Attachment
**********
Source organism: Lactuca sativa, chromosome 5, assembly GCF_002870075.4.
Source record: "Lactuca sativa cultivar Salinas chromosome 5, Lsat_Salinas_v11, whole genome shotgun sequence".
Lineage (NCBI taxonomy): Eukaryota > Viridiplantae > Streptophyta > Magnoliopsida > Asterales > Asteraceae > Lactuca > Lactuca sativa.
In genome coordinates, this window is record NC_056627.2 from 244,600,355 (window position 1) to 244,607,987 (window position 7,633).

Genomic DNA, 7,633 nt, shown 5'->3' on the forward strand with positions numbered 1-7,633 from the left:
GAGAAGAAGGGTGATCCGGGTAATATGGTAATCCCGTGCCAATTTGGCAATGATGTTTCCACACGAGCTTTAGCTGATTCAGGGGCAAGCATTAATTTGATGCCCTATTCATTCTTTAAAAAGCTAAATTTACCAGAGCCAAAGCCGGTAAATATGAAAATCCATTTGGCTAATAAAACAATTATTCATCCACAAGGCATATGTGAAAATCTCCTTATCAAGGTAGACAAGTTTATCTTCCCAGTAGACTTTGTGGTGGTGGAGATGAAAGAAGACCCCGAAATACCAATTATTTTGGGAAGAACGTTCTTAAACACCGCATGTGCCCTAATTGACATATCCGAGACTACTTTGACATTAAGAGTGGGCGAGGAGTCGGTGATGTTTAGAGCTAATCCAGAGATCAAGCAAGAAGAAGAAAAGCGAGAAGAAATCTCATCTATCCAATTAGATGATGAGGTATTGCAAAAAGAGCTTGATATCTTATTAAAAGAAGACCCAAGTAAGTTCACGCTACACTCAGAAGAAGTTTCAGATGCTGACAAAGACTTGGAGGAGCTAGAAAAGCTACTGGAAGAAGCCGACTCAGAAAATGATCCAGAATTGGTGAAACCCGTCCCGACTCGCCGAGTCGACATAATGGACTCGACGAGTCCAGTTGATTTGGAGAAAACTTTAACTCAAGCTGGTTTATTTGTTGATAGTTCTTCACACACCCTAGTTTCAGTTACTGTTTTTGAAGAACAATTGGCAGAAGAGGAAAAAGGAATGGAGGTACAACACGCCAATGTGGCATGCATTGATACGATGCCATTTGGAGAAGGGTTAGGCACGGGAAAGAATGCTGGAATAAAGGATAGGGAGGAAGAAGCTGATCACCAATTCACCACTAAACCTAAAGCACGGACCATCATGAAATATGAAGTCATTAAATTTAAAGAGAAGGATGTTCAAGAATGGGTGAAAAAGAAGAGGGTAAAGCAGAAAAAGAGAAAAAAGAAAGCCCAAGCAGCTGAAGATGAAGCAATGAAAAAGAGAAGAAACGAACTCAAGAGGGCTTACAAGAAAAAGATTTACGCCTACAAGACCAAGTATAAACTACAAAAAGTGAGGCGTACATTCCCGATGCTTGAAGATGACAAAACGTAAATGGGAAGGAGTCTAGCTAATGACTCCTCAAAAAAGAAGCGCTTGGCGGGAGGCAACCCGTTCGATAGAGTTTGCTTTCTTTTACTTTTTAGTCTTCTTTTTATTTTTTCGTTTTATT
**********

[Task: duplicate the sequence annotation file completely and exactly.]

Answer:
Source organism: Lactuca sativa, chromosome 5, assembly GCF_002870075.4.
Source record: "Lactuca sativa cultivar Salinas chromosome 5, Lsat_Salinas_v11, whole genome shotgun sequence".
Lineage (NCBI taxonomy): Eukaryota > Viridiplantae > Streptophyta > Magnoliopsida > Asterales > Asteraceae > Lactuca > Lactuca sativa.
In genome coordinates, this window is record NC_056627.2 from 244,600,355 (window position 1) to 244,607,987 (window position 7,633).

Genomic DNA, 7,633 nt, shown 5'->3' on the forward strand with positions numbered 1-7,633 from the left:
GAGAAGAAGGGTGATCCGGGTAATATGGTAATCCCGTGCCAATTTGGCAATGATGTTTCCACACGAGCTTTAGCTGATTCAGGGGCAAGCATTAATTTGATGCCCTATTCATTCTTTAAAAAGCTAAATTTACCAGAGCCAAAGCCGGTAAATATGAAAATCCATTTGGCTAATAAAACAATTATTCATCCACAAGGCATATGTGAAAATCTCCTTATCAAGGTAGACAAGTTTATCTTCCCAGTAGACTTTGTGGTGGTGGAGATGAAAGAAGACCCCGAAATACCAATTATTTTGGGAAGAACGTTCTTAAACACCGCATGTGCCCTAATTGACATATCCGAGACTACTTTGACATTAAGAGTGGGCGAGGAGTCGGTGATGTTTAGAGCTAATCCAGAGATCAAGCAAGAAGAAGAAAAGCGAGAAGAAATCTCATCTATCCAATTAGATGATGAGGTATTGCAAAAAGAGCTTGATATCTTATTAAAAGAAGACCCAAGTAAGTTCACGCTACACTCAGAAGAAGTTTCAGATGCTGACAAAGACTTGGAGGAGCTAGAAAAGCTACTGGAAGAAGCCGACTCAGAAAATGATCCAGAATTGGTGAAACCCGTCCCGACTCGCCGAGTCGACATAATGGACTCGACGAGTCCAGTTGATTTGGAGAAAACTTTAACTCAAGCTGGTTTATTTGTTGATAGTTCTTCACACACCCTAGTTTCAGTTACTGTTTTTGAAGAACAATTGGCAGAAGAGGAAAAAGGAATGGAGGTACAACACGCCAATGTGGCATGCATTGATACGATGCCATTTGGAGAAGGGTTAGGCACGGGAAAGAATGCTGGAATAAAGGATAGGGAGGAAGAAGCTGATCACCAATTCACCACTAAACCTAAAGCACGGACCATCATGAAATATGAAGTCATTAAATTTAAAGAGAAGGATGTTCAAGAATGGGTGAAAAAGAAGAGGGTAAAGCAGAAAAAGAGAAAAAAGAAAGCCCAAGCAGCTGAAGATGAAGCAATGAAAAAGAGAAGAAACGAACTCAAGAGGGCTTACAAGAAAAAGATTTACGCCTACAAGACCAAGTATAAACTACAAAAAGTGAGGCGTACATTCCCGATGCTTGAAGATGACAAAACGTAAATGGGAAGGAGTCTAGCTAATGACTCCTCAAAAAAGAAGCGCTTGGCGGGAGGCAACCCGTTCGATAGAGTTTGCTTTCTTTTACTTTTTAGTCTTCTTTTTATTTTTTCGTTTTATT